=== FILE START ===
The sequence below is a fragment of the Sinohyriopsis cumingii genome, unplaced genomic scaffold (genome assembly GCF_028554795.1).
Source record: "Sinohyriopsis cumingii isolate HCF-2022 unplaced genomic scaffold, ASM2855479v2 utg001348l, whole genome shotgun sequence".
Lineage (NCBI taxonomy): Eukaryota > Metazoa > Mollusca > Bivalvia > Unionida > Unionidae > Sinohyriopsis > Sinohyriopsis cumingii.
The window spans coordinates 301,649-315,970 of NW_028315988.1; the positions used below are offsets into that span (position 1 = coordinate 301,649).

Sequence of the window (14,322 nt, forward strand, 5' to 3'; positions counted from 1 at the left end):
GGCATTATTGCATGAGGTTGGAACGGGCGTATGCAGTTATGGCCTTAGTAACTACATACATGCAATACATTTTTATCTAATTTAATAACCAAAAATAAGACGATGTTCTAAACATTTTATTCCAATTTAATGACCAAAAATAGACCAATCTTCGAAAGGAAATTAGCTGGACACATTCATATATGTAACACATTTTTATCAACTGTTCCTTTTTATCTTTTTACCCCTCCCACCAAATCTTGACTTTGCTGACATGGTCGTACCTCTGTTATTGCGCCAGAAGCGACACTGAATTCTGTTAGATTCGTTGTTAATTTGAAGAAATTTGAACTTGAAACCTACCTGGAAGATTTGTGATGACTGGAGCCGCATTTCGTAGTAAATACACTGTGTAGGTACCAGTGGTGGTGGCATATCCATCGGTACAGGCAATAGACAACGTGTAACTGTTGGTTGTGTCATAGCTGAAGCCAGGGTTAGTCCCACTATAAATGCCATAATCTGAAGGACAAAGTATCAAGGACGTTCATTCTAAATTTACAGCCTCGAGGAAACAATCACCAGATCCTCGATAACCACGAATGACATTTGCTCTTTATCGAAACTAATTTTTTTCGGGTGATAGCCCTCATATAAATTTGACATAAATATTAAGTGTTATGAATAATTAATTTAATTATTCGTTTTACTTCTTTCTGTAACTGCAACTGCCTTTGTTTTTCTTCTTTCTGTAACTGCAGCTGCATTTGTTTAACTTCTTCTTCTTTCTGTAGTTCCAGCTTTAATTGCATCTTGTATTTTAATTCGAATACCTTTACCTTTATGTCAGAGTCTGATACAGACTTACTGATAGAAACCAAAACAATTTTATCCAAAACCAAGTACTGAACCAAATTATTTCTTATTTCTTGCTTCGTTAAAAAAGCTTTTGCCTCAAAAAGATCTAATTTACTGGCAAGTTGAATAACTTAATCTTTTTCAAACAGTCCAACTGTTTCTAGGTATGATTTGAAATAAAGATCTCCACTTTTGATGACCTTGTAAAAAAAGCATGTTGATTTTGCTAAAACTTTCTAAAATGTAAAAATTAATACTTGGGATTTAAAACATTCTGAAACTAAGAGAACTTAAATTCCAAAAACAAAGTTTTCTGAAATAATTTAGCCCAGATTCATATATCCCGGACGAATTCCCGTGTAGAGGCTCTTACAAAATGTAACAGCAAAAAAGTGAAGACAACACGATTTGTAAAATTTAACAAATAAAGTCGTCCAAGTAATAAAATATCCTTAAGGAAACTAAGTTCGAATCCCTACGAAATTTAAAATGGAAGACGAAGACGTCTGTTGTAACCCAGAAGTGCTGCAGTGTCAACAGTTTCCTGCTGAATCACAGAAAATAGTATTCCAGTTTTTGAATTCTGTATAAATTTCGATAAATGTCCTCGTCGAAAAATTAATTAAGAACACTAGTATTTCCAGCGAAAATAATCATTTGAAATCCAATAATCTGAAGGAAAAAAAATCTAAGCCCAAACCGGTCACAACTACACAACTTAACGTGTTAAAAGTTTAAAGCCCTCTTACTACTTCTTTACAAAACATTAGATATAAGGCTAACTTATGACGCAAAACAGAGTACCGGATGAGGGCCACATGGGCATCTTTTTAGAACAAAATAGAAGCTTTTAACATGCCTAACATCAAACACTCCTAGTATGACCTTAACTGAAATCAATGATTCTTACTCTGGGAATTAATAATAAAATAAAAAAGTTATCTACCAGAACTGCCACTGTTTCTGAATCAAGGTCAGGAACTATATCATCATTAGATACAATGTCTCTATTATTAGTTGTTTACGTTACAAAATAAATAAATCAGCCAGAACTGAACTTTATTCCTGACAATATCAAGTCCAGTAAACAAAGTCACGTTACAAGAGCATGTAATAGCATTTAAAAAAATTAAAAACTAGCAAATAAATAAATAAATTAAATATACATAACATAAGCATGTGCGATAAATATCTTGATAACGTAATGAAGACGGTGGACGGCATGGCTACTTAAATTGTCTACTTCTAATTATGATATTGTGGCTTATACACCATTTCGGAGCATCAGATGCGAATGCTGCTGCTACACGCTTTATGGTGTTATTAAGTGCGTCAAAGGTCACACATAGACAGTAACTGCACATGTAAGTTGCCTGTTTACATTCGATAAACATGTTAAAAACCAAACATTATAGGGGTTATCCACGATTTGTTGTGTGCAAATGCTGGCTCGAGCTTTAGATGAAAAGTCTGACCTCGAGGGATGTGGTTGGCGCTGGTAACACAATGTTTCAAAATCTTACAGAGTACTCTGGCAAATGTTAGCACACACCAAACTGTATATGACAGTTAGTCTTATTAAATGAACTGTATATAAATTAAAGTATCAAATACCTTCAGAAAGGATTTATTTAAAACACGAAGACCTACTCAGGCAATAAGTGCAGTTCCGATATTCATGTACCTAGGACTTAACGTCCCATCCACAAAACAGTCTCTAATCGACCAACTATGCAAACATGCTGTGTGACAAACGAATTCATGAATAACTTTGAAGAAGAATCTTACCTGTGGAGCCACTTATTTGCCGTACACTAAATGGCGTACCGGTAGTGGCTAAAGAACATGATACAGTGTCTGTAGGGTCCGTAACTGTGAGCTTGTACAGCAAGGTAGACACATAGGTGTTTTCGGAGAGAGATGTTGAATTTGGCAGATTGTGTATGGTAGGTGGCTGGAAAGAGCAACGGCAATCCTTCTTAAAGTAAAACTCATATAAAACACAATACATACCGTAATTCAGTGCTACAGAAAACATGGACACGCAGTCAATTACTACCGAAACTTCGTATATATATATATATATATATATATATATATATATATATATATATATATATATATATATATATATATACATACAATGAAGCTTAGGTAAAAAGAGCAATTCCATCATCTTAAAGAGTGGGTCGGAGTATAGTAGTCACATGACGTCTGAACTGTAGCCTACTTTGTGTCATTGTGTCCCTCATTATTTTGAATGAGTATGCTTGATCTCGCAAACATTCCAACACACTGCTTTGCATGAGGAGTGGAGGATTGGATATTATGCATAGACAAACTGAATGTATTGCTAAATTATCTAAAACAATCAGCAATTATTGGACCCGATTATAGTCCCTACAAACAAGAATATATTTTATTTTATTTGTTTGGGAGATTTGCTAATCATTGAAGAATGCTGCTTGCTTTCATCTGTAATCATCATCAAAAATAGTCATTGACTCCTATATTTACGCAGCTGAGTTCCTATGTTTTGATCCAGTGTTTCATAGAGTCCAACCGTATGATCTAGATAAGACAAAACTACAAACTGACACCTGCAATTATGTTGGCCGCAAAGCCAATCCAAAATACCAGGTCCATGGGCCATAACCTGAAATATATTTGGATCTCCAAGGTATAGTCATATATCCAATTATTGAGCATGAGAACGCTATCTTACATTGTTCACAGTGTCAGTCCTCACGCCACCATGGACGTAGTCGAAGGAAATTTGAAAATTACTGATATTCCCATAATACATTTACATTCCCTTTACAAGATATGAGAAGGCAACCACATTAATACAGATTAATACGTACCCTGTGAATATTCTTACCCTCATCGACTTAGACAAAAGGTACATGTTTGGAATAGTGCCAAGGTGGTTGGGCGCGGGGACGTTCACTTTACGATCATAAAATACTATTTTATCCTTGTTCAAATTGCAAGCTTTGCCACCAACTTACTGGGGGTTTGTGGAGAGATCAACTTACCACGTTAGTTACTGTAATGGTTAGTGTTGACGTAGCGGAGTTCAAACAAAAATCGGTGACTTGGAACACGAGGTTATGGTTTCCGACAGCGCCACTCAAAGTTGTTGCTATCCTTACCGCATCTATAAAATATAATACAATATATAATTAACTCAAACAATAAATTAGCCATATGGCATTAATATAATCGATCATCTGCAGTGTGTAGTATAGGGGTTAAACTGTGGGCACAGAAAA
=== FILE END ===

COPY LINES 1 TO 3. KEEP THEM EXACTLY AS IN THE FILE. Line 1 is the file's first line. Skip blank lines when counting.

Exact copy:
The sequence below is a fragment of the Sinohyriopsis cumingii genome, unplaced genomic scaffold (genome assembly GCF_028554795.1).
Source record: "Sinohyriopsis cumingii isolate HCF-2022 unplaced genomic scaffold, ASM2855479v2 utg001348l, whole genome shotgun sequence".
Lineage (NCBI taxonomy): Eukaryota > Metazoa > Mollusca > Bivalvia > Unionida > Unionidae > Sinohyriopsis > Sinohyriopsis cumingii.